Purnell Choppin, 91, Died; Researcher Lays Foundation for Pandemic


His wife, Joan, as well as his daughter, survived him.

After taking over the Hughes Institute, Dr. Choppin loved to tell his colleagues a story about meeting his reclusive famous philanthropist. In 1938, Hughes, a successful aviator and also an industrialist, was stopping in Baton Rouge to refuel, and Arthur Choppin took 9-year-old Purnell and his brother Arthur Jr. to see him. They shook hands, but he said his primary memory was that Hughes was “too tall.”

Choppin graduated from high school at the age of 16 and entered LSU, where he also went to medical school. He received his doctorate in 1953 and completed his residency at the University of Washington. He served in the Air Force in Japan from 1954 to 1955.

He began as a postdoctoral fellow at Rockefeller University and became a professor in 1959. He later took over the management and was vice president and dean of graduate studies when the Howard Hughes Medical Institute recruited him.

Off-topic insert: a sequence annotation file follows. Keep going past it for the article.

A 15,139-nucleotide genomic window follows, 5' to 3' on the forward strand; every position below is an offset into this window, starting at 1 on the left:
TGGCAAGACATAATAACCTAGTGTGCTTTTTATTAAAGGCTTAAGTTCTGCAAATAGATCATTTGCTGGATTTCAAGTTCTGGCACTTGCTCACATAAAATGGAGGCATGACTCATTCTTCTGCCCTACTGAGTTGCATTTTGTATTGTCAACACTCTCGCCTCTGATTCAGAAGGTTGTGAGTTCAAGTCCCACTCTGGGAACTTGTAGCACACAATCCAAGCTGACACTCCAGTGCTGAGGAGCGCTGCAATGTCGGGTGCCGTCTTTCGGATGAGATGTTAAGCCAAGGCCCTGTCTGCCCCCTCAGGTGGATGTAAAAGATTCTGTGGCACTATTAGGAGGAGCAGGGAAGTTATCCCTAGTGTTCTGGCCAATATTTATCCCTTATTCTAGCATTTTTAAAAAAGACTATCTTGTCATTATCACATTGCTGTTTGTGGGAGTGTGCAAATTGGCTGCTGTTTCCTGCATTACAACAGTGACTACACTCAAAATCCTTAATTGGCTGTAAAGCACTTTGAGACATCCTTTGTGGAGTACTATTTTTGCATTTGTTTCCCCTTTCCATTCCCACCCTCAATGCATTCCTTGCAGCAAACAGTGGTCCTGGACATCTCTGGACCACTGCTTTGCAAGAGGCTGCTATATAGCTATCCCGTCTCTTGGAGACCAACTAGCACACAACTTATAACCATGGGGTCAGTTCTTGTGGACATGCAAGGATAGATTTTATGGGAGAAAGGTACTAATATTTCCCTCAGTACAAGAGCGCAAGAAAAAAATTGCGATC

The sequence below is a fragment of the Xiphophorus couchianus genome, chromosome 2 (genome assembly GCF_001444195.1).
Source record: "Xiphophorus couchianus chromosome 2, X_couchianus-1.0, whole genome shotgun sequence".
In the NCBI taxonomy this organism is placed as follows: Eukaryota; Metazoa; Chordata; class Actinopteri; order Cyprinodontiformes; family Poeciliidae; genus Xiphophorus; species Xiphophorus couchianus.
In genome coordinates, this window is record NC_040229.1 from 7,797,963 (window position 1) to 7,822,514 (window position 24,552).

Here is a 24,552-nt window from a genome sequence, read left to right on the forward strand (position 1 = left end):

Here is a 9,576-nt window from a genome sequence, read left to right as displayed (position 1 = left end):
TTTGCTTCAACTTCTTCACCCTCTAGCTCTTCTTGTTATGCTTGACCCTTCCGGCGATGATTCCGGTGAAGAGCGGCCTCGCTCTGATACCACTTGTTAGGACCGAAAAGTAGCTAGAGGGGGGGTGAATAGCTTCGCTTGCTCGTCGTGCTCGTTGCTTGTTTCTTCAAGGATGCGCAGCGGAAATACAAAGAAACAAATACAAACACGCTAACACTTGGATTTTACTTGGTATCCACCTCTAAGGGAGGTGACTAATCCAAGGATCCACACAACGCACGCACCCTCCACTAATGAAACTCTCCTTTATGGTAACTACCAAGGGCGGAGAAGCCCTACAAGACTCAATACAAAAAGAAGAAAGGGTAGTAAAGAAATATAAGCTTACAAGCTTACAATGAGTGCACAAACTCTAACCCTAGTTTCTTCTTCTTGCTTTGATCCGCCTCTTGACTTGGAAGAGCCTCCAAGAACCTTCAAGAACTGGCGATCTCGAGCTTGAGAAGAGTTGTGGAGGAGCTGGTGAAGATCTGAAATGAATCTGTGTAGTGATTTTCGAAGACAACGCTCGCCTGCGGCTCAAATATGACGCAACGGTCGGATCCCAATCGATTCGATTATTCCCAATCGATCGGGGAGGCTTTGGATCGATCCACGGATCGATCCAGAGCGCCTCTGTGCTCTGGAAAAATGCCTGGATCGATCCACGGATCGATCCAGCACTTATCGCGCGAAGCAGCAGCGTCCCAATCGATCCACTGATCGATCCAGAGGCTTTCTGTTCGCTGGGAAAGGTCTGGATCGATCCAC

Howard Hughes had founded the institute in 1953 and later transferred all of his shares in Hughes Aircraft Company to this institute for tax purposes, creating a strange arrangement in which a medical research nonprofit nonprofit owns one of the nation’s largest defense contractors.

Dr. Just weeks before Choppin’s arrival, the institute sold the company to General Motors for $5.2 billion, immediately making it one of the richest charities in the country.

In 1987, the head of the institute was forced to resign after a financial scandal and was replaced by Dr. Choppin was appointed. Over the next decade, it made it a leading source of funding for biomedical research, donating $4.5 billion to hundreds of scientists alongside undergraduate and high school science education.


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